We read the parameters sent along from the class's memory and afterwards we reset them to NULL. This was originally used by Valve to avoid running the function two times at the same time, where ASSERTs would detect if the variables were set. It is easily possible to call other functions outside the class from within the main loop, which we will demonstrate later. The Reply() command sends back a reply, but how this value is retrieved elsewhere is unknown.

int Run()
{
	unsigned nCall;
	while ( WaitForCall( &nCall ) )
	{
		if ( nCall == EXIT )
		{
			Reply( 1 );
			break;
		}

		// Reset some variables
		char* Parameter1 = m_Parameter1;
		char* Parameter2 = m_Parameter2;
		m_Parameter1 = 0;
		m_Parameter2 = 0;

		Reply( 1 );
		FunctionToBeRunFromInsideTheThread(Parameter1,Parameter2);

	}
	return 0;
}

It is possible to share memory between the creating thread and the calling thread, and perhaps others as well. This is done by adding variables to the private section of the thread class. The engine automatically takes care of the copying and no further declarations is required.

private:
	char* m_Parameter1;
	char* m_Parameter2;
};

Most importantly, when the thread class is defined an instance of the thread must be created. Simply write the following line of code just after the class definition.

static CMyAsyncThread g_CMyAsyncThread;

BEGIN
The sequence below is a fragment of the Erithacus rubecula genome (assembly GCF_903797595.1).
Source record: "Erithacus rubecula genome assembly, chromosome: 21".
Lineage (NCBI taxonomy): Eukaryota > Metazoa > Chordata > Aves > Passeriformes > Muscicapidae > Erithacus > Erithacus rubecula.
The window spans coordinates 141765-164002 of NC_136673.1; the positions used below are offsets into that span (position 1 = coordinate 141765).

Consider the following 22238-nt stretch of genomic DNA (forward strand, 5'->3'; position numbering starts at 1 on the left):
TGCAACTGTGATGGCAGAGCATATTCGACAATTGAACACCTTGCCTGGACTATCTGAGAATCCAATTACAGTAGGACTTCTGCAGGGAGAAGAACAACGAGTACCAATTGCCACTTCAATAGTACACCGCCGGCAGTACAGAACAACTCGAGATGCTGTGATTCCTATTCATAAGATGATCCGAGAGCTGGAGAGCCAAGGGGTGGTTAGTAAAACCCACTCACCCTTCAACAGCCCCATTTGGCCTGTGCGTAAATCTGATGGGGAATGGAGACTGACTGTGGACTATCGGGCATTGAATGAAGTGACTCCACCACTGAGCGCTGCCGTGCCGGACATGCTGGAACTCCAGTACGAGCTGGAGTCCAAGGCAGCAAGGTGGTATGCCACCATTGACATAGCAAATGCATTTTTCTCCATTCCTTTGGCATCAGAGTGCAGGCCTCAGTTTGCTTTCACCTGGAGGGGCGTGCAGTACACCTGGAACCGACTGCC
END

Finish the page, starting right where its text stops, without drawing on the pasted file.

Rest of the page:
Calling worker threads

With the interface set, all that is left to do is declare functions that call the thread and functions that are called by the thread. Threads can be for instance called this way.

Note:Make a copy of all data referred to by a pointer instead of passing the pointer. The data within the pointer is subject to change, or be deleted, during execution of the thread. This is basic Thread Safety.
// Creates the thread and calls it
bool	CreateAThreadAndCallTheFunction( char* Parameter1, char* Parameter2 )
{		
	if ( !g_CMyAsyncThread.IsAlive() )
		g_CMyAsyncThread.Start();

	if ( !g_CMyAsyncThread.IsAlive() )
		Warning("CreateAThreadAndCallTheFunction() failed to start the thread!\n");

	// Thread safety: make some local copies! The real ones could be deleted/changed while we execute.
	char* NewParameter1 = FUNCTION_THAT_CREATES_A_COPY_OF_THE_MEMORY(Parameter1);
	char* NewParameter2 = FUNCTION_THAT_CREATES_A_COPY_OF_THE_MEMORY(Parameter1);
	
	g_CMyAsyncThread.CallThreadFunction( NewParameter1, NewParameter2);

	g_CMyAsyncThread.CallWorker( CMyAsyncThread::EXIT );
	return true;
}

Lastly we will define a function that is called by the thread.

// This function is run from within the thread
bool FunctionToBeRunFromInsideTheThread( char* Parameter1 , char* Parameter2 )
{
	Msg("The thread works. The parameters are %s, %s",Parameter1,Parameter2);
	return true;
}

The function that should be run from within the thread (FunctionToBeRunFromInsideTheThread()) can be requested executed by other threads by calling CreateAThreadAndCallTheFunction(), which will create a new instance of the thread, execute the function, and delete the new thread. If you wish to learn more about how threads work in Source, try look for different implementations made by Valve, which is available within the latest Source SDK Code.